Concern After Chaotic Primaries In Georgia Amid Pandemic

The old dispute over the right to vote and the security of elections was on the table in Georgia on Tuesday. Chaotic primaries and cross-party accusations offered a troubling sneak peek at what’s to come in the November election, when contending states could register record turnout.

Many Democrats accused the Republican Secretary of State of the lines with hours of waiting, malfunctions in voting machines, temporary shortages of ballots and mail-in ballot forms that did not arrive in time for Tuesday’s election. The campaign by Democratic presidential candidate Joe Biden described it as “completely unacceptable.” Georgia Republicans, meanwhile, shifted responsibility to Democrat-controlled and heavily minority Atlanta metropolitan counties, while the president’s top reelection campaign attorney, Donald Trump, lamented “the chaos in Georgia”.

The conference raised fears of an ominous scenario in November: a decisive state that, like Florida with its dubious ballots in 2000, remains in dispute long after the polls close. Meanwhile, Trump, Biden and their supporters could make competing victory proclamations or question the legitimacy of the elections, increasing tension in an already rarefied environment.


“I think right now as a country we are having trouble hearing people who really need to be heard,” said Ross Wakefield, a 28-year-old Atlanta-based white programmer who waited almost four hours to vote and watched others tire. to wait and leave. “This doesn’t give me much confidence that we’re doing that.”

At the Trump campaign headquarters, attorney Justin Clark attributed the problems to Georgia’s vote-by-mail bid amid the COVID-19 pandemic, citing the President’s baseless allegations that the vote-by-vote system mail encourages fraud.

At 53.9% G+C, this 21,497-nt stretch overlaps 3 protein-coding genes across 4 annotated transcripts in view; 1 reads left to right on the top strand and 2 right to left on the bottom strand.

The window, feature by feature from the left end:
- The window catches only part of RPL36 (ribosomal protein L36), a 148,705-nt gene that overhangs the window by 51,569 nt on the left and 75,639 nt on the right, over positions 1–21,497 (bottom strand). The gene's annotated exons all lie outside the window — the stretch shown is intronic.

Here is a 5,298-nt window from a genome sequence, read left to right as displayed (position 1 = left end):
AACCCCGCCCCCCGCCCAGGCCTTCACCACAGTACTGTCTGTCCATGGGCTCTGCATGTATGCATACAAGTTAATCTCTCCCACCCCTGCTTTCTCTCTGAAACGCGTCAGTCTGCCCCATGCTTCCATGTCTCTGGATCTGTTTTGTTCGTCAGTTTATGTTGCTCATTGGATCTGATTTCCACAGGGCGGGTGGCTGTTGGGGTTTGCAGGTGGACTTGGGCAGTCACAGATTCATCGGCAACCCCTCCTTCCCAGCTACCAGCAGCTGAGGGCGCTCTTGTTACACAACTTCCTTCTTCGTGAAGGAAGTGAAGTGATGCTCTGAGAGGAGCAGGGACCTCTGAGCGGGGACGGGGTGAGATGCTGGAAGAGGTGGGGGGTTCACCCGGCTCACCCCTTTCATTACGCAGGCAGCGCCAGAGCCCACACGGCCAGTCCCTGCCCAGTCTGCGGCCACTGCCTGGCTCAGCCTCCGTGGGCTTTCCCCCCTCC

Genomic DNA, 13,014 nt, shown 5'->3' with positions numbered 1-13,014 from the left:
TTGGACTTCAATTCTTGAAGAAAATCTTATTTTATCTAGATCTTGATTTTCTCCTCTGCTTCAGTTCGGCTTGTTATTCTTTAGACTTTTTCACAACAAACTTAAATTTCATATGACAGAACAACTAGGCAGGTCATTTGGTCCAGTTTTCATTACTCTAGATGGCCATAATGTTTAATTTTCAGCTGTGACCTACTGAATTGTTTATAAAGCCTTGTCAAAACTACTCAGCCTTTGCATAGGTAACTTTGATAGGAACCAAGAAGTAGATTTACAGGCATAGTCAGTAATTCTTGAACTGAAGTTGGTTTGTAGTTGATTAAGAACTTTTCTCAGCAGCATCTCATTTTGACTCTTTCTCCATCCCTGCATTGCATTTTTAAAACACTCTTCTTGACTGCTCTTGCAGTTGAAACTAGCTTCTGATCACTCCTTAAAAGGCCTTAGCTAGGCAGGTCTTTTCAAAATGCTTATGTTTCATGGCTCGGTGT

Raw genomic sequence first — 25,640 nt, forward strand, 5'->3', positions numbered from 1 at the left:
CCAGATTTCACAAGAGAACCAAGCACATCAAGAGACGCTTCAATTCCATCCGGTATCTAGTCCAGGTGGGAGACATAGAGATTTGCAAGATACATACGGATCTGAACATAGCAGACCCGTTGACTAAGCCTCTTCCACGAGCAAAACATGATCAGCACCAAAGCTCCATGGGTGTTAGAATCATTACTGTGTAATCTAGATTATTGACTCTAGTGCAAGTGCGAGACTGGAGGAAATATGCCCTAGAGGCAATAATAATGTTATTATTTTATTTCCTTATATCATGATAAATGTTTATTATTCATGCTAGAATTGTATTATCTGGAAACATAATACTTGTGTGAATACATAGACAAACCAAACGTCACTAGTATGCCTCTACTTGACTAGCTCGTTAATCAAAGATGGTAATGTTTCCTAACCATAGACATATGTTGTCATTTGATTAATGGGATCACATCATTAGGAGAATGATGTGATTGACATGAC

“The American people want to know that the results of an election faithfully reflect the will of the voters,” Clark said. “The only way to make sure the American people trust the results is for the people who can, go and vote in person.”

Rachana Desai Martin, a prominent campaign attorney for Biden, described the scenes in Georgia as a “threat” to democracy. “We only have a few months left for voters across the country to return to the polls, and immediate efforts must be made to ensure that everyone in Georgia – and every American – can safely exercise their right to vote,” he said. .

Martin avoided naming culprits, but two Georgia Democrats on Biden’s potential running mate list pointed to Georgia Secretary of State Brad Raffensperger, who led the selection of the new voting machine system and made a call to all voters. to ask for the vote by mail.

In an interview with The Associated Press, Raffensperger blamed counties for the incidents, noting that regional administrations are responsible for electoral management on the ground.

Voting rights groups such as Abrams’ Fair Fight Action said Georgia’s experience justifies their efforts to combat what they describe as a coordinated effort by the Republican Party to restrict access to the polls. Fair Fight, Priorities USA and American Bridge announced this week a “Surveillance Against Voter Suppression” alliance.

“Trump is already trying to extend his culture war by creating fear around voting by mail,” said Aneesa McMillan of the Priorities political action committee. He noted that the Republican National Committee plans to hire thousands of observers for the elections now that it is no longer under a court order banning that practice, which the Democrats dismissed as intimidating voters.

Cross-accusations between white Republicans and big-city black Democrats around voting issues are not new. And they could easily be repeated in November in undecided Democratic and minority states in the most populous cities and counties, such as Broward (Fort Lauderdale) in Florida, Wayne (Detroit) in Michigan, Charlotte in North Carolina, Philadelphia in Pennsylvania or Milwaukee , in Wisconsin.



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